Denmark-based shipping company Maersk has demanded a more efficient and effective military response to the increasing number of pirate attacks and kidnappings recorded in recent months off the coast of West Africa.
The International Maritime Bureau’s Piracy Reporting Centre said in a report released last week that the number of attacks on vessels globally increased 20% year on year in 2020 to 195, with 135 crew kidnapped. Incidents in the Gulf of Guinea made up 95% of hostages, who were kidnapped in 22 separate instances. All three vessel hijackings also occurred in the region.
The attacks have caused an increase in insurance and other costs for shippers operating off West Africa. Some owners and operators have hired escort vessels manned by armed navy personnel.
Copenhagen-based AP Moller-Maersk has said that there was now a need for decisive action. Aslak Ross, head of marine standards at Maersk, said that it was “unacceptable in this day and age that seafarers cannot perform their jobs of ensuring a vital supply chain for this region without having to worry about the risk of piracy. The risk has reached a level where effective military capacity needs to be deployed.”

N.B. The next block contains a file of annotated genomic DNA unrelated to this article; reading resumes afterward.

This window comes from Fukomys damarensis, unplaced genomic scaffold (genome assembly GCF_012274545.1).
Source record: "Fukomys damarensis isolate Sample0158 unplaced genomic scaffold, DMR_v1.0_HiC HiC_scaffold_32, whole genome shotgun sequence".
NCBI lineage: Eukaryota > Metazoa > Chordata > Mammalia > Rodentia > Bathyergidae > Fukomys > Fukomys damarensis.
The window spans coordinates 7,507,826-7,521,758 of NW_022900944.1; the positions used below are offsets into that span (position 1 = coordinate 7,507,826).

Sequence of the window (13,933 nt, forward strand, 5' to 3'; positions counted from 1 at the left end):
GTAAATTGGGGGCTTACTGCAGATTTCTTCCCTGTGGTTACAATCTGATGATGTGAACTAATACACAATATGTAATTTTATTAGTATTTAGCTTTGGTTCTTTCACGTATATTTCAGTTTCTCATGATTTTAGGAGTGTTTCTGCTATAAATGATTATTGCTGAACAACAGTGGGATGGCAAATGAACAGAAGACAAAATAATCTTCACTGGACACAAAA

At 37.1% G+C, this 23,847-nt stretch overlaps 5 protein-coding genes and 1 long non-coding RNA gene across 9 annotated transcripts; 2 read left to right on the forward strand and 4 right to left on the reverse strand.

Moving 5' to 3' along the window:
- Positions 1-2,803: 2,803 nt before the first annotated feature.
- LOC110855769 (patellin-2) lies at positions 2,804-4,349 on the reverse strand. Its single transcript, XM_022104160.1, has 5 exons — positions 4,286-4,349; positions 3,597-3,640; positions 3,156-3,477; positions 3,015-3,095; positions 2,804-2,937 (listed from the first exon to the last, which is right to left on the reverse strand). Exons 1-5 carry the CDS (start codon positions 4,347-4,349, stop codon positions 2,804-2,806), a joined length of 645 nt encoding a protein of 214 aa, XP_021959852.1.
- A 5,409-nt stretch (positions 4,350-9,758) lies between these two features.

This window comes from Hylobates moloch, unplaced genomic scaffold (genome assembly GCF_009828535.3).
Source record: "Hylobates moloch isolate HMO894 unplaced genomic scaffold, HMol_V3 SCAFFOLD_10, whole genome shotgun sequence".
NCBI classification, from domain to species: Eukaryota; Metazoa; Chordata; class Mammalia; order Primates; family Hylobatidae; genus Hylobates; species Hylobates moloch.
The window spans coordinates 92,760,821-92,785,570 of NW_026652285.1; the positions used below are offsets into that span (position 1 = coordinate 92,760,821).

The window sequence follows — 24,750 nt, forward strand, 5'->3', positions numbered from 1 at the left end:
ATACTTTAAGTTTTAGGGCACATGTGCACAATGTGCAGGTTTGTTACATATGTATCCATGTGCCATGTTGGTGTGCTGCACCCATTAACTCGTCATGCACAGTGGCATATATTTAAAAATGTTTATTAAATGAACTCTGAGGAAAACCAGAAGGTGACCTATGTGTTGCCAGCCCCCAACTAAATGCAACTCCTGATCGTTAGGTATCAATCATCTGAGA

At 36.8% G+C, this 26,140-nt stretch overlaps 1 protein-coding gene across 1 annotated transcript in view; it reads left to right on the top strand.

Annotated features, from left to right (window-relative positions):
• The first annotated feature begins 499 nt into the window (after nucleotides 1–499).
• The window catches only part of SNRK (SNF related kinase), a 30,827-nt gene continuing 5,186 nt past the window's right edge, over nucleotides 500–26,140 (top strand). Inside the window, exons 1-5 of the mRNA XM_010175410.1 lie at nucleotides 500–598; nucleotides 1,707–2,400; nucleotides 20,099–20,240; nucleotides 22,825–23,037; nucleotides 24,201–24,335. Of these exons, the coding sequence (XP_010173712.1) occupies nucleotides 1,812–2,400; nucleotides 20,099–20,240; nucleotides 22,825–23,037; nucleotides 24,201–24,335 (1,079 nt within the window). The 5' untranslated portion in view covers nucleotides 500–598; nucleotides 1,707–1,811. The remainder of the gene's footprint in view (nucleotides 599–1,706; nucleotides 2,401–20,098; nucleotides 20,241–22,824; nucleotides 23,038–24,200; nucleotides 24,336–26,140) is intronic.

In 2013, 25 African governments, including all those bordering on the Gulf of Guinea, signed the Yaoundé Code of Conduct, which aimed to facilitate the sharing of information. Five maritime zones were to be patrolled jointly. But the agreement has only been implemented in part. Most of the navies concentrate on their own waters.
Nigeria’s navy said that it had arrested more than 100 suspects, who were awaiting trial under a new anti-piracy law.
However, many shipowners would like to see an international response modelled on the actions taken to stop the spate of hijackings off Somalia, for the first decade of this century.
The problem for the EU and NATO is that Somalia was effectively a failed state, while in the Gulf of Guinea there are many functioning states who are keen on maintaining their own navies in control of the area, even if they are not succeeding in stamping out the piracy.
BIMCO’s head of maritime security Jakob Larsen has suggested that if national governments focused on their 12nm of territorial waters then international major naval powers could reduce piracy further afield by deploying two or three frigates equipped with helicopters/ However, he has noted that the sea routes off the West Coast of Africa are strategically less important than those off Somalia. He said that there was “little international appetite for getting involved in Nigeria’s security problems”.